I was , in her words (teach me to eavesdrop) ‘ a complete and utter disaster’.
“Give her a chance, honey, she’ll come around.” Derek made puppy dog
eyes at me from across the room. “She’s from a different era, my
mother is.” More like another planet, I thought to myself wryly. I was
meeting Mrs. Gold — it was always Mrs. Gold, by the way, never Marcie or heaven forbid-
Mom — at the dreaded country club, or as they referred to it ‘The Enclave’, to discuss the engagement party that she had insisted on throwing us.
“All white of course,” she spoke in a firm yet unhurried tone.
“The flowers, or…”
“…everything, naturally.” This was not a response, she had simply gone on speaking, as she was not asking a question, she was stating. I felt again chastised, as if somehow I should have known that at engagement parties everything was always white — naturally.
“I just felt that I could incorporate some of my heritage into the
event, with maybe more vibrant colors and maybe the décor…” My words
sounded rushed and choked almost, resentment and emotions forming a large bubble in my throat. She glanced at me for the first time, eyebrows cocked, superior smile in place.
“What, kente cloth and ostrich feathers? Somehow I don’t see that
fitting in at the enclave…” She looked down at her notebook and
adjusted her glasses.
“So, it’s settled — white then…”, she continued, speed bump steam rolled over, crisis averted. I could feel the tears well up behind my contact lenses. I was thirteen again, scared yet defiant,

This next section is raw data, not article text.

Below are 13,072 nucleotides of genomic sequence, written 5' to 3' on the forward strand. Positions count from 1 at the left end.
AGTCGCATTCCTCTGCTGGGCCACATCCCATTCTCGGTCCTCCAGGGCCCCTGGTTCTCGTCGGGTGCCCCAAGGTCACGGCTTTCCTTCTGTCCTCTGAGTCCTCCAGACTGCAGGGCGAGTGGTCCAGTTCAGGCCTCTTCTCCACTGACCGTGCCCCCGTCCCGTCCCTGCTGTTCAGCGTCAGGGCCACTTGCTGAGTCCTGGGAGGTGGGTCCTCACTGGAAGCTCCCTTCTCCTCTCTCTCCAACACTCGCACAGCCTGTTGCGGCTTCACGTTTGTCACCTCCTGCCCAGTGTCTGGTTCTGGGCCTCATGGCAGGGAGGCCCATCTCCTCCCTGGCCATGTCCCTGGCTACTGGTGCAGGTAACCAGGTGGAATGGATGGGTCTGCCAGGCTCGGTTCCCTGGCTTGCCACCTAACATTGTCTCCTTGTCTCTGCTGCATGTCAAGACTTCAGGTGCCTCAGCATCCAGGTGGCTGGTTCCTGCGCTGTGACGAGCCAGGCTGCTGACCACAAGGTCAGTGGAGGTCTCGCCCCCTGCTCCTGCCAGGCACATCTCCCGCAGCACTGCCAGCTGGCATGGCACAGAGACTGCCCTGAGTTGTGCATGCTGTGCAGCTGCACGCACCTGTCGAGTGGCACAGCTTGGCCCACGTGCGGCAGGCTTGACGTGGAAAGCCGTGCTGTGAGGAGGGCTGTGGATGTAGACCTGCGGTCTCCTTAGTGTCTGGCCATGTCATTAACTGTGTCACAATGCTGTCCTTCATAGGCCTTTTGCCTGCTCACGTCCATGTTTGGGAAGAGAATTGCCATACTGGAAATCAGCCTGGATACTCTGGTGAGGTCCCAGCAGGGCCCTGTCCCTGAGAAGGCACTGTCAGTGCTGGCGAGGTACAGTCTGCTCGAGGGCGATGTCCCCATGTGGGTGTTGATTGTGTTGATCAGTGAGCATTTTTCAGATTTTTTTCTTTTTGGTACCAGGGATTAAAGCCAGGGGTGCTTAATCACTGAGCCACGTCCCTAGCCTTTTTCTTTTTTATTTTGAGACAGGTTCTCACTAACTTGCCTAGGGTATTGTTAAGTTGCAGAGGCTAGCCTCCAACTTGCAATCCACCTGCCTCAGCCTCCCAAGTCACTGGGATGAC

facing off against school bullies.
“Why don’t you like me, Marcie?” I knew it was a mistake even as the
words rolled off my tongue. I had just called her Marcie!
“Pardon me?” You can stop this before its too late, think of Derek, I counseled myself. Yet I knew I wouldn’t stop. Couldn’t.
“You’ve never liked me or my kind from the first day you met me.”
“Your kind?” her face still expressionless, “You mean…African?” Was she
mocking me again? It was hard to tell, I was emotional and she was a pro, well versed in the art of polite warfare.
“It just kills you that Derek loves me and will marry me regardless of
what you think.” The tears had started to fall, thick and heavy.
Without looking down, she handed me a crisp white handkerchief (monogrammed, of course) from
her crocodile skin purse, still studying me with a look I couldn’t
quite decipher.
“You don’t sound too sure about that.”
“I just want to be accepted for who I am.” I was blubbering now.
“Your mascara is running.”Okay, she was definitely toying with me now.
I charged on, pent up frustration finally let loose. “I know I never
will be what you want…”
“Which is?” Face still implacable, I swear the woman had chilled Perrier water running through her veins.
“A friggin’… WASP!” She actually smiled at that, a slight upturn of her lips.
“No… it is safe to say-that – you will never be.” I stopped short,
stung by the brevity of her response and matter of fact manner in
which she said it.
“I’m not your problem dear, your issue is you.” She broke off a piece
of her croissant and delicately buttered it. “You must learn to be you
inspite of me, or anyone else for that matter.” For a minute I thought
I had glimpsed some flicker of humanity under that veneer of icy
Caucasian wealth and status.
“So…white it is then.” My outburst had never happened.